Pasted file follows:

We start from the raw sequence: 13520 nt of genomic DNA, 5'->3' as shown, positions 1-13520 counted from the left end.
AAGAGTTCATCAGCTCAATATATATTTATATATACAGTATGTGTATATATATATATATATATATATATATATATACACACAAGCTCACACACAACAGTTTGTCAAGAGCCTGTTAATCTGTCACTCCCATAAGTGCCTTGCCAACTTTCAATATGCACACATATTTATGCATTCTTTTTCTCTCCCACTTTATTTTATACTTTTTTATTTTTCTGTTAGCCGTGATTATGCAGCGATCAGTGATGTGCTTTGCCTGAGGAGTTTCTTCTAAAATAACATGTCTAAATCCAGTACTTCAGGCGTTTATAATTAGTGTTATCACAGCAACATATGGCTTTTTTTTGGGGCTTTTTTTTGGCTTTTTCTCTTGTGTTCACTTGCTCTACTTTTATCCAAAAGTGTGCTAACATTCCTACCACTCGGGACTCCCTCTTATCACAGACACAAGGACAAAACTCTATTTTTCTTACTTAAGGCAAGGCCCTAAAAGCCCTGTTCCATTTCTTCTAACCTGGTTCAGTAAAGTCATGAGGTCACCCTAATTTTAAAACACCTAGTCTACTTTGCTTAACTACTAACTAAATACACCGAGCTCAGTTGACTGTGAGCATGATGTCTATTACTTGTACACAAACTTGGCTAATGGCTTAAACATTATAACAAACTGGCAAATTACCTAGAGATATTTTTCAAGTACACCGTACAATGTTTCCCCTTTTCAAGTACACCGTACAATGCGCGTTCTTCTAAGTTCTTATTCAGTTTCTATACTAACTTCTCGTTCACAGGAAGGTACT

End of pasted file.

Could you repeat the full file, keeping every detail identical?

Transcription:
We start from the raw sequence: 13520 nt of genomic DNA, 5'->3' as shown, positions 1-13520 counted from the left end.
AAGAGTTCATCAGCTCAATATATATTTATATATACAGTATGTGTATATATATATATATATATATATATATATATACACACAAGCTCACACACAACAGTTTGTCAAGAGCCTGTTAATCTGTCACTCCCATAAGTGCCTTGCCAACTTTCAATATGCACACATATTTATGCATTCTTTTTCTCTCCCACTTTATTTTATACTTTTTTATTTTTCTGTTAGCCGTGATTATGCAGCGATCAGTGATGTGCTTTGCCTGAGGAGTTTCTTCTAAAATAACATGTCTAAATCCAGTACTTCAGGCGTTTATAATTAGTGTTATCACAGCAACATATGGCTTTTTTTTGGGGCTTTTTTTTGGCTTTTTCTCTTGTGTTCACTTGCTCTACTTTTATCCAAAAGTGTGCTAACATTCCTACCACTCGGGACTCCCTCTTATCACAGACACAAGGACAAAACTCTATTTTTCTTACTTAAGGCAAGGCCCTAAAAGCCCTGTTCCATTTCTTCTAACCTGGTTCAGTAAAGTCATGAGGTCACCCTAATTTTAAAACACCTAGTCTACTTTGCTTAACTACTAACTAAATACACCGAGCTCAGTTGACTGTGAGCATGATGTCTATTACTTGTACACAAACTTGGCTAATGGCTTAAACATTATAACAAACTGGCAAATTACCTAGAGATATTTTTCAAGTACACCGTACAATGTTTCCCCTTTTCAAGTACACCGTACAATGCGCGTTCTTCTAAGTTCTTATTCAGTTTCTATACTAACTTCTCGTTCACAGGAAGGTACT